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The public remain uninformed and wary of climate engineering


International CO2 emissions reduction commitments are insufficient to avert damaging global warming and imperil a sustainable future. Climate engineering approaches are increasingly proposed as near-term intervention strategies, but deployment of these controversial techniques will require careful engagement with and the support of the public. New quantitative measurements of public perceptions for six climate engineering approaches show that the public of the United Kingdom (UK), United States (US), Australia (AU) and New Zealand (NZ) continue to have little knowledge of climate engineering. All approaches are regarded unfavourably, albeit less so for carbon dioxide removal (CDR) than solar radiation management (SRM). Knowledge and perceptions are remarkably similar between countries although UK and US respondents are more favourable towards SRM and UK respondents are more favourable towards CDR. Stratospheric aerosol injection is the most negatively perceived approach. Support for small-scale trials is also higher for CDR approaches than SRM. Statistical analyses yield mixed relationships between perceptions of climate engineering and age, political affiliation and pro-ecological views. Thus far, attempts to engage the public with climate engineering have seen little change over time and consequently, there is growing urgency to facilitate careful citizen deliberation using objective and instructive information about climate engineering.

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  1. Internet access across the four samples is as follows: 90% in the UK (Office for National Statistics 2018), 84% in the US (Ryan and Lewis 2017), 86% in Australia (Australia Bureau of Statistics 2017) and 94% in New Zealand (Díaz Andrade et al. 2018).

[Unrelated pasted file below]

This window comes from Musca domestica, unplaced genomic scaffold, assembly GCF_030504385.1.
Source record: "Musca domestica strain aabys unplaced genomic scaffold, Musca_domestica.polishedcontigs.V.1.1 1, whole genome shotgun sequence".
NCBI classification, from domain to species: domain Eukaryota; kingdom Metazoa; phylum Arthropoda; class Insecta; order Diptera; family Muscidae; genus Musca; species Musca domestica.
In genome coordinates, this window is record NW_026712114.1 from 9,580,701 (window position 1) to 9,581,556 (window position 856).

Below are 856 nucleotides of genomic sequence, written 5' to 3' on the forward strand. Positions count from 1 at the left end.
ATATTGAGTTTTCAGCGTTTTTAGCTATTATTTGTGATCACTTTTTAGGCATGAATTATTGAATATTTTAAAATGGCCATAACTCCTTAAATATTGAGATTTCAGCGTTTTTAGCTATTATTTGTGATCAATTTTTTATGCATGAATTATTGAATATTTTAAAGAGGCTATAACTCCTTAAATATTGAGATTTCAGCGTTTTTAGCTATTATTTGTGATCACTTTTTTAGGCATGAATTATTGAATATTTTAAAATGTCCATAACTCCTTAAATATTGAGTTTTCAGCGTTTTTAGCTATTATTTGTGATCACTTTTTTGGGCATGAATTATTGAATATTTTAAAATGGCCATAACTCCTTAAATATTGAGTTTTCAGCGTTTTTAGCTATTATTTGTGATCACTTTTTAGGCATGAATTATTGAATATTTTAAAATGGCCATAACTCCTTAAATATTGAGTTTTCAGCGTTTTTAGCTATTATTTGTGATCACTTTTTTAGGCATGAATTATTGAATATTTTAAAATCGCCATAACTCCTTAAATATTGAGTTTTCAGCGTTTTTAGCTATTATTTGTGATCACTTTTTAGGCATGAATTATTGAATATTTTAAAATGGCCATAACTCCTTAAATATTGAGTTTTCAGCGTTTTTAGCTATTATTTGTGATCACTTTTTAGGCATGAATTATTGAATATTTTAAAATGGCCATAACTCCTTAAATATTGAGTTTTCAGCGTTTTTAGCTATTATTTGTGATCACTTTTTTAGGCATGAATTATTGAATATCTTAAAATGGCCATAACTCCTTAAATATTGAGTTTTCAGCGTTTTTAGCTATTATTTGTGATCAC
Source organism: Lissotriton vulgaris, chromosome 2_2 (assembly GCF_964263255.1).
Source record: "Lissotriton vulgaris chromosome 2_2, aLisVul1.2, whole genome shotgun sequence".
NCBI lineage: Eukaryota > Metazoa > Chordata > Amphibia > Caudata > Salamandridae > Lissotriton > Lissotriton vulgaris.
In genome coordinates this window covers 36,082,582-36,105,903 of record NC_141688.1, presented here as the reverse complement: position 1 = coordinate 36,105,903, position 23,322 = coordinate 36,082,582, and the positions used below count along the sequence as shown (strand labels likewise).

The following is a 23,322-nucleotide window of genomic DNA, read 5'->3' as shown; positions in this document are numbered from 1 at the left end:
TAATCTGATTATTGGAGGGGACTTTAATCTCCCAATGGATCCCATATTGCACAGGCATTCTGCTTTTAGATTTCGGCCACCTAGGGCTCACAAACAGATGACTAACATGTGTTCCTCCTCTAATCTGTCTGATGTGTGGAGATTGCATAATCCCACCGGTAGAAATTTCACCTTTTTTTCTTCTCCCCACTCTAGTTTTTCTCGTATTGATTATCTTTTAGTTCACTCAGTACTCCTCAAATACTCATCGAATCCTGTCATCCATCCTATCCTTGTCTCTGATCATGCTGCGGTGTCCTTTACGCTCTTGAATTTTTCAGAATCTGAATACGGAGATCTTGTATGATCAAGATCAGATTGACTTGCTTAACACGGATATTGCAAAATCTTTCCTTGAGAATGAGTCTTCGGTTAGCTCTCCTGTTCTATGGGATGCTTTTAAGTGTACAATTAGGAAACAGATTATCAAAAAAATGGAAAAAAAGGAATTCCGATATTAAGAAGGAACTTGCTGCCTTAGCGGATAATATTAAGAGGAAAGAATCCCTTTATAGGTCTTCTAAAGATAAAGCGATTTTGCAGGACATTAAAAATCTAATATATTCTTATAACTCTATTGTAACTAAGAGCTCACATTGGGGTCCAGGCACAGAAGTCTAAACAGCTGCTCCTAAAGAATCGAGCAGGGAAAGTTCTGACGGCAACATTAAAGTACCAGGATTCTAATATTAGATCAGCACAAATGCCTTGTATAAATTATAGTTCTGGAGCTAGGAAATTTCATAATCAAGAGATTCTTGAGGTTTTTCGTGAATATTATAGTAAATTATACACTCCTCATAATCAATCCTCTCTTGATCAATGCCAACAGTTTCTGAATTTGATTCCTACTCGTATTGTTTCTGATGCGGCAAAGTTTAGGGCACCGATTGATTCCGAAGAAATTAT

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Thanks to Professor Stephen Salter for helpful comments on marine cloud brightening.

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Correspondence and requests for materials should be addressed to DC at


The work was supported by The Massey University Research Fund (PF, MW).

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DT conceived the original project, advised on climate engineering approaches and contributed to writing. MW raised research funds, developed the research design, advised on and checked analysis and contributed to writing. PF raised research funds, helped with research design, fieldwork, analysis, and co-wrote the main body. DC developed materials, carried out the analysis, co-wrote the main body and provided the supplementary materials.

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Correspondence to Daniel P. Carlisle.

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The authors declare no competing financial interests.

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Carlisle, D.P., Feetham, P.M., Wright, M.J. et al. The public remain uninformed and wary of climate engineering. Climatic Change 160, 303–322 (2020).

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  • Public engagement
  • Climate engineering
  • Geoengineering
  • Cross-country
  • Framing effects